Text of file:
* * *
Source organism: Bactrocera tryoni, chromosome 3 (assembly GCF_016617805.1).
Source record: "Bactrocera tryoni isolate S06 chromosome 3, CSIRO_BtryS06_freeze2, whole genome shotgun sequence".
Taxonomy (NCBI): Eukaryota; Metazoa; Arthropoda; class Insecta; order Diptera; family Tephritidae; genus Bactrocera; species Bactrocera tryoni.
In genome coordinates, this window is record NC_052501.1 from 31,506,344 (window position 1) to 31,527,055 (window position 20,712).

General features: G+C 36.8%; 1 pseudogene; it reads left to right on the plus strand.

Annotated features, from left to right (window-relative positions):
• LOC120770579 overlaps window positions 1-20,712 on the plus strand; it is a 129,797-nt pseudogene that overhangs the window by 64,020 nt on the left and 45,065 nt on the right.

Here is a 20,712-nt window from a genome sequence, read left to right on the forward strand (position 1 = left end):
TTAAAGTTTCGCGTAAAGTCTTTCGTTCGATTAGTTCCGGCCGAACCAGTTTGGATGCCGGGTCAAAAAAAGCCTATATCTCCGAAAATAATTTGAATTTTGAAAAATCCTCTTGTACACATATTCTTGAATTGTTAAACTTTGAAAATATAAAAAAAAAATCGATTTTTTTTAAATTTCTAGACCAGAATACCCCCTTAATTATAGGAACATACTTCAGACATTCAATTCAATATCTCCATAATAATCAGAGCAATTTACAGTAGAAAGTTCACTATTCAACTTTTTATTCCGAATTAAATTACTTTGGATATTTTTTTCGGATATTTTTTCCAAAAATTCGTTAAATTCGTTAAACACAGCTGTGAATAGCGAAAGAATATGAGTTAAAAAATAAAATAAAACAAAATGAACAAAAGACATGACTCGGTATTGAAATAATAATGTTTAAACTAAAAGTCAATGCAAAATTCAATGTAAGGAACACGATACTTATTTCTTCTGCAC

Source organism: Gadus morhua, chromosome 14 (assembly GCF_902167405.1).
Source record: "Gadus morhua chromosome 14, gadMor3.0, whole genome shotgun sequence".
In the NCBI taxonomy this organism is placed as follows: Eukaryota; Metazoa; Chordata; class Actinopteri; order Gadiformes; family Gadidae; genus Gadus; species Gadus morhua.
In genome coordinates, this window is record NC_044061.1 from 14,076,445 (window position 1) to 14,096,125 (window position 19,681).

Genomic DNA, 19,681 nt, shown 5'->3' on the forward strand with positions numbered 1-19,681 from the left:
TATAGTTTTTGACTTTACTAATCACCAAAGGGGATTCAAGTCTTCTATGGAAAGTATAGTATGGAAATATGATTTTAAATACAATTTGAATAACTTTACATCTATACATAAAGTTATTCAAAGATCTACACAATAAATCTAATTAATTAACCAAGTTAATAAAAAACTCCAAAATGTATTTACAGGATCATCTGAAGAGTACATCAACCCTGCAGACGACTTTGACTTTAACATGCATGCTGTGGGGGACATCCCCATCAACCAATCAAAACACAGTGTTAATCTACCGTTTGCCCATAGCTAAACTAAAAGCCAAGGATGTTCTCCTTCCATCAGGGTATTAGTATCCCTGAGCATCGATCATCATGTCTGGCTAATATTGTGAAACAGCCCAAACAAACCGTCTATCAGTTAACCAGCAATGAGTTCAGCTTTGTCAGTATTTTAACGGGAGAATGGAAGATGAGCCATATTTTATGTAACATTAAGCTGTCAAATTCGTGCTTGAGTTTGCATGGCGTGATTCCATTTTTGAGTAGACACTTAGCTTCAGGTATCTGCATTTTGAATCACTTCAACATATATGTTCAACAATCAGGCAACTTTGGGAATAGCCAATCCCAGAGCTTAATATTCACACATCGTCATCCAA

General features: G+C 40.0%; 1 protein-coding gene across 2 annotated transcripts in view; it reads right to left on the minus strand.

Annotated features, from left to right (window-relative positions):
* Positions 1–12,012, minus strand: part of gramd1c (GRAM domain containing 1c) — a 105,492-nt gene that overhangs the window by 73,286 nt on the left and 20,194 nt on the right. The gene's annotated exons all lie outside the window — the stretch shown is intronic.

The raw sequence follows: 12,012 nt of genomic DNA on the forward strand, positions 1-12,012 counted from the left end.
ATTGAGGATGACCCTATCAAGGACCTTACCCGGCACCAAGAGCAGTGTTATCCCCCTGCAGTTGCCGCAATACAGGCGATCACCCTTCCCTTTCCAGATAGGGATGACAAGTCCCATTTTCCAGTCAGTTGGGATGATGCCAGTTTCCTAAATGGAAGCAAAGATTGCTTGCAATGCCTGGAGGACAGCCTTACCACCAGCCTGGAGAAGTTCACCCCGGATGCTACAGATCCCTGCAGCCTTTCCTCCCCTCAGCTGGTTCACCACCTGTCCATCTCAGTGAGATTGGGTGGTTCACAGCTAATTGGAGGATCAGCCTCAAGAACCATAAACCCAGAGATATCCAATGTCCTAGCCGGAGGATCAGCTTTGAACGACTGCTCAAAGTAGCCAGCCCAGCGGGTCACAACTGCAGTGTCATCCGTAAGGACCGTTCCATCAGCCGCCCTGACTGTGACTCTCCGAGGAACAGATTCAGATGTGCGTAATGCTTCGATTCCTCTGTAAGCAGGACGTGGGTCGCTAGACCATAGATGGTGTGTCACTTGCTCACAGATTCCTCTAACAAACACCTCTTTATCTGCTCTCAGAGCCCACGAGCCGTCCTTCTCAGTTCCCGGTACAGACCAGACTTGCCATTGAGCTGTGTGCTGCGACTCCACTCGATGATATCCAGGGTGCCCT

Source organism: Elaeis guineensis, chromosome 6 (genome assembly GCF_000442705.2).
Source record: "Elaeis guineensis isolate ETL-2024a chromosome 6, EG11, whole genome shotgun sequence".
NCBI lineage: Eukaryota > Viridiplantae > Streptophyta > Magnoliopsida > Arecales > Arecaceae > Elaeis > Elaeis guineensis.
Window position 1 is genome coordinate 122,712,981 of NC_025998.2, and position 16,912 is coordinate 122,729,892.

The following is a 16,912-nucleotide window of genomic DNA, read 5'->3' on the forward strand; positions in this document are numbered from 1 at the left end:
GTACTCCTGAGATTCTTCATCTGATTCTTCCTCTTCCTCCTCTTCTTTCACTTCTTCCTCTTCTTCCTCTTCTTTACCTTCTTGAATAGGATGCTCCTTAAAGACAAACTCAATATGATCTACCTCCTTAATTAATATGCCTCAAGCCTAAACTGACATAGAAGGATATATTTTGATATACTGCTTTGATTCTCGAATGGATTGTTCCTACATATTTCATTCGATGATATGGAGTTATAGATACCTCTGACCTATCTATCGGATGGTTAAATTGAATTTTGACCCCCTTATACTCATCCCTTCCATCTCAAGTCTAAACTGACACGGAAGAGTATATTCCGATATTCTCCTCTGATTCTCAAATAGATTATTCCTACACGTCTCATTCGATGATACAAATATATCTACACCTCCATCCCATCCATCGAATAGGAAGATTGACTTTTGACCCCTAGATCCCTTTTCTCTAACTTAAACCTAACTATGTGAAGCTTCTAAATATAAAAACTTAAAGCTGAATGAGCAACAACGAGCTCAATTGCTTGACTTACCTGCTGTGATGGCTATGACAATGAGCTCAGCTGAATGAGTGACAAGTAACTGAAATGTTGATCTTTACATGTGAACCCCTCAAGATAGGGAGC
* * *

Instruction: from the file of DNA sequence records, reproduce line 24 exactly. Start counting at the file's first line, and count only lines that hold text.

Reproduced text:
Window position 1 is genome coordinate 122,712,981 of NC_025998.2, and position 16,912 is coordinate 122,729,892.